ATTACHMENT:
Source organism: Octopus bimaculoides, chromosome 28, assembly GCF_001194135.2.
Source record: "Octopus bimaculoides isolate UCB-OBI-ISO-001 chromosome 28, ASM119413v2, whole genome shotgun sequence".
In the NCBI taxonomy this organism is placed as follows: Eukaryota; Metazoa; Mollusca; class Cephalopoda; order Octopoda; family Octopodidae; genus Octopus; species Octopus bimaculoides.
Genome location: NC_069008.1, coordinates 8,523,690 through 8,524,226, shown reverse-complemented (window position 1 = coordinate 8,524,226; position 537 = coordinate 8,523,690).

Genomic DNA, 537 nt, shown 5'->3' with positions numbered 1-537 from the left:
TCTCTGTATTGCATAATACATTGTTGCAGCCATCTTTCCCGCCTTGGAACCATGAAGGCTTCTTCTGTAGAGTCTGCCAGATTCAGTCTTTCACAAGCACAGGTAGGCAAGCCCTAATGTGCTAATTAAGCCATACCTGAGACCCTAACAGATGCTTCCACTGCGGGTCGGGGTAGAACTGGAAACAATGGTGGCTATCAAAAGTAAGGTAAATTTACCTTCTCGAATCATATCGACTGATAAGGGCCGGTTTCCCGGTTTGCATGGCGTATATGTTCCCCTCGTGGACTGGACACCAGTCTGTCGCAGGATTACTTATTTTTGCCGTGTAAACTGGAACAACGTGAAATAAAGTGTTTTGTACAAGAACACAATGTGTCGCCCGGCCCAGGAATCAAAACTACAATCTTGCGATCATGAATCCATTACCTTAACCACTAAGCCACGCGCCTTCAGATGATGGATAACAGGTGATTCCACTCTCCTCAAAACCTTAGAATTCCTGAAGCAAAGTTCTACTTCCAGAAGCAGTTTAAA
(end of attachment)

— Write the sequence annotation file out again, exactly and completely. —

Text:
Source organism: Octopus bimaculoides, chromosome 28, assembly GCF_001194135.2.
Source record: "Octopus bimaculoides isolate UCB-OBI-ISO-001 chromosome 28, ASM119413v2, whole genome shotgun sequence".
In the NCBI taxonomy this organism is placed as follows: Eukaryota; Metazoa; Mollusca; class Cephalopoda; order Octopoda; family Octopodidae; genus Octopus; species Octopus bimaculoides.
Genome location: NC_069008.1, coordinates 8,523,690 through 8,524,226, shown reverse-complemented (window position 1 = coordinate 8,524,226; position 537 = coordinate 8,523,690).

Genomic DNA, 537 nt, shown 5'->3' with positions numbered 1-537 from the left:
TCTCTGTATTGCATAATACATTGTTGCAGCCATCTTTCCCGCCTTGGAACCATGAAGGCTTCTTCTGTAGAGTCTGCCAGATTCAGTCTTTCACAAGCACAGGTAGGCAAGCCCTAATGTGCTAATTAAGCCATACCTGAGACCCTAACAGATGCTTCCACTGCGGGTCGGGGTAGAACTGGAAACAATGGTGGCTATCAAAAGTAAGGTAAATTTACCTTCTCGAATCATATCGACTGATAAGGGCCGGTTTCCCGGTTTGCATGGCGTATATGTTCCCCTCGTGGACTGGACACCAGTCTGTCGCAGGATTACTTATTTTTGCCGTGTAAACTGGAACAACGTGAAATAAAGTGTTTTGTACAAGAACACAATGTGTCGCCCGGCCCAGGAATCAAAACTACAATCTTGCGATCATGAATCCATTACCTTAACCACTAAGCCACGCGCCTTCAGATGATGGATAACAGGTGATTCCACTCTCCTCAAAACCTTAGAATTCCTGAAGCAAAGTTCTACTTCCAGAAGCAGTTTAAA